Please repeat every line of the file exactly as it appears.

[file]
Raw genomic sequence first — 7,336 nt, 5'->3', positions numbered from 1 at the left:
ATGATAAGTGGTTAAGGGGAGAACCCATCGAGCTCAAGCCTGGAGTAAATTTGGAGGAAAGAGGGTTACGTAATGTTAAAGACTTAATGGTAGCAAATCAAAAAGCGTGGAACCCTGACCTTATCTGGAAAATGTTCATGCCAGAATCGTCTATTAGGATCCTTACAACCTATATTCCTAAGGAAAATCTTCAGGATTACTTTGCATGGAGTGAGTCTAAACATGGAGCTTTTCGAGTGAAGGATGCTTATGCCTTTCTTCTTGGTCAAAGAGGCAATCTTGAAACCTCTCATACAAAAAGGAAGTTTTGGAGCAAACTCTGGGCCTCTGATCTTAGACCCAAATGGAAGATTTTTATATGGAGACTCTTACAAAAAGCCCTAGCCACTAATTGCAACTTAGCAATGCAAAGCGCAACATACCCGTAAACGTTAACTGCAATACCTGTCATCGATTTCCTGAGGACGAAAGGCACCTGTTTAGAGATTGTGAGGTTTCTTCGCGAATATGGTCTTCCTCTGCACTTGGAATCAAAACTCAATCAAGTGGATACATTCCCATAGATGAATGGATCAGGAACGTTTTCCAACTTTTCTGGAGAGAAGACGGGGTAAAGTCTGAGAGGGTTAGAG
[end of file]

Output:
Raw genomic sequence first — 7,336 nt, 5'->3', positions numbered from 1 at the left:
ATGATAAGTGGTTAAGGGGAGAACCCATCGAGCTCAAGCCTGGAGTAAATTTGGAGGAAAGAGGGTTACGTAATGTTAAAGACTTAATGGTAGCAAATCAAAAAGCGTGGAACCCTGACCTTATCTGGAAAATGTTCATGCCAGAATCGTCTATTAGGATCCTTACAACCTATATTCCTAAGGAAAATCTTCAGGATTACTTTGCATGGAGTGAGTCTAAACATGGAGCTTTTCGAGTGAAGGATGCTTATGCCTTTCTTCTTGGTCAAAGAGGCAATCTTGAAACCTCTCATACAAAAAGGAAGTTTTGGAGCAAACTCTGGGCCTCTGATCTTAGACCCAAATGGAAGATTTTTATATGGAGACTCTTACAAAAAGCCCTAGCCACTAATTGCAACTTAGCAATGCAAAGCGCAACATACCCGTAAACGTTAACTGCAATACCTGTCATCGATTTCCTGAGGACGAAAGGCACCTGTTTAGAGATTGTGAGGTTTCTTCGCGAATATGGTCTTCCTCTGCACTTGGAATCAAAACTCAATCAAGTGGATACATTCCCATAGATGAATGGATCAGGAACGTTTTCCAACTTTTCTGGAGAGAAGACGGGGTAAAGTCTGAGAGGGTTAGAG